REVIEW: On The Third Day a.k.a. Al Tercer Día (2021)

dir. Daniel de la Vega

Many believe a mother’s love to be incorruptible, the strongest force there is, endless and unconditional. In Daniel de la Vega’s latest this maternal affection drives one mother to desperate places as she searches for her missing young son when, following a car accident on a deserted road, Cecilia (Mariana Anghileri) wakes up half-naked in an abandoned house in the woods.

Some elements of On the Third Day feel recycled from other genre outings, but as the events of the crash unfold, Cecilia becomes a more suspicious character as she moves in and out of understanding what’s happened to her: a device that’s imperative in keeping the audience engaged during the less interesting dialogue and more clichéd imagery. Meanwhile as bodies begin to stack up it becomes equally uncertain what type of supernatural element the characters are working against, with a priest (Gerardo Romano) battling what appears to be a demonic force. However as soon as viewers think they know what’s happening, the story pivots to more extreme levels.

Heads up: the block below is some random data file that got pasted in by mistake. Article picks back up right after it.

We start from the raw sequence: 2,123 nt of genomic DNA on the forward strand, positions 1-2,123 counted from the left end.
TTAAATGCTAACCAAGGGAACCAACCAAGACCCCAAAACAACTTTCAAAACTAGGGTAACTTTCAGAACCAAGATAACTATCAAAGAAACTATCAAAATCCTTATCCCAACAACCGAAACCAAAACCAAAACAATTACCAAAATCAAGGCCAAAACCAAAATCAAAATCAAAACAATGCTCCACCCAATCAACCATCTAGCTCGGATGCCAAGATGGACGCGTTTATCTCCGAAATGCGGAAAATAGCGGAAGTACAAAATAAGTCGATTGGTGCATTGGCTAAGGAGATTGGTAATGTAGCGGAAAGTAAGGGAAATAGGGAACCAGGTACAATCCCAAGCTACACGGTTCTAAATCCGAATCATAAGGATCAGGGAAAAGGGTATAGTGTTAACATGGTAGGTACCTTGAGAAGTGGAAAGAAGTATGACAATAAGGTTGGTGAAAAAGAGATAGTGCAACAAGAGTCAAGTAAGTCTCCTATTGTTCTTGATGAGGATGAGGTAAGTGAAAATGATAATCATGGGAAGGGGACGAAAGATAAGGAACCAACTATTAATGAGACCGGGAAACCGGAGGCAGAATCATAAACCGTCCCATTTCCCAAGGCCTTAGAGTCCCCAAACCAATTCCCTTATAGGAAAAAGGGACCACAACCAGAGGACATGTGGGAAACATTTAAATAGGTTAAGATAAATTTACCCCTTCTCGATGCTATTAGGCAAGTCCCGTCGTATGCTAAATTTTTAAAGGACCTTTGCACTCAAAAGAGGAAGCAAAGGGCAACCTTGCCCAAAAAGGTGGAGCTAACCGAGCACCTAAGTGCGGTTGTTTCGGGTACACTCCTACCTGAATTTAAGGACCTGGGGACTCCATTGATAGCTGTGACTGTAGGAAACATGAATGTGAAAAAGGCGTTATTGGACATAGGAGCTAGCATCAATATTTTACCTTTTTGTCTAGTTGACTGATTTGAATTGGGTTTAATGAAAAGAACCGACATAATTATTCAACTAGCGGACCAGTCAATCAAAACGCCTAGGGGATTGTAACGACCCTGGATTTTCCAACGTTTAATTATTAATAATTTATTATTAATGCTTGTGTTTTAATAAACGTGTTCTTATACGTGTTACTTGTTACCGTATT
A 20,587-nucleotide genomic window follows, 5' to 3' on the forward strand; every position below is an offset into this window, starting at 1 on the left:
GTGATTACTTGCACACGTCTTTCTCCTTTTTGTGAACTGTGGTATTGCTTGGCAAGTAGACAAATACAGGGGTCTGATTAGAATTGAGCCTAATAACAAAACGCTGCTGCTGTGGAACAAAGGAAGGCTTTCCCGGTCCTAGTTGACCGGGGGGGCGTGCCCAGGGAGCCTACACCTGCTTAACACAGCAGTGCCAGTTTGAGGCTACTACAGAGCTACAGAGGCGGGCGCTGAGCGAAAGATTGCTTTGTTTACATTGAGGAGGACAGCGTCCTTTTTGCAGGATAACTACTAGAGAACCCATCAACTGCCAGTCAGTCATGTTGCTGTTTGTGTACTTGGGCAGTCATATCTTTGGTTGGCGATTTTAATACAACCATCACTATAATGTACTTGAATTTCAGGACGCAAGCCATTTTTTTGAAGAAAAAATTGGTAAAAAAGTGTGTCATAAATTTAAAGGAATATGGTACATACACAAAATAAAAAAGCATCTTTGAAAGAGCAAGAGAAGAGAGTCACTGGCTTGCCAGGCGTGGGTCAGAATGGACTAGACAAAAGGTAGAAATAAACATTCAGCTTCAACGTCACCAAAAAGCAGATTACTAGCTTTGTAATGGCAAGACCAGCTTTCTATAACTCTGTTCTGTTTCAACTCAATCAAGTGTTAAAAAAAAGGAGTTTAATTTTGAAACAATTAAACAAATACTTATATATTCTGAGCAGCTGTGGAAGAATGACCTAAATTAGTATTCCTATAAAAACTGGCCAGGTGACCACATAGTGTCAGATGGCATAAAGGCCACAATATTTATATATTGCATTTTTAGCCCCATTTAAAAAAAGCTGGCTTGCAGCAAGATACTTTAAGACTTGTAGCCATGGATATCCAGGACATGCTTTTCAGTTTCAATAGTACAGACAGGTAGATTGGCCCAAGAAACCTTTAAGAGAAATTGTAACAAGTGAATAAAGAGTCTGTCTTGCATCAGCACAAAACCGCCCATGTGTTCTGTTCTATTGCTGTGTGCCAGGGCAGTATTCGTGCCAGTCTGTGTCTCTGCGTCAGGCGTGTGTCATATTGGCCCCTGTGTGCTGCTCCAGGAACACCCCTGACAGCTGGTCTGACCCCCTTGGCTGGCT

The screenplay – written by Alberto Fasce and Gonzalo Ventura – relies heavily on flashbacks induced by hypnotism and, while some expectations are subverted in a surprising way, the opening credits actually give away an ending that’s otherwise carefully protected.

On the Third Day then eventually stuns, but it’s a long and sometimes arduous journey to get to the jaw-drop moment. Many questions remain unanswered and at times character motivations are confusing, but these issues are undercut by the compelling and atmospheric locations and the mystery as it unfolds. Equal parts brutal and tragic, the result is worth wading through the muddy waters to get to the good stuff.


Jerry Sampson

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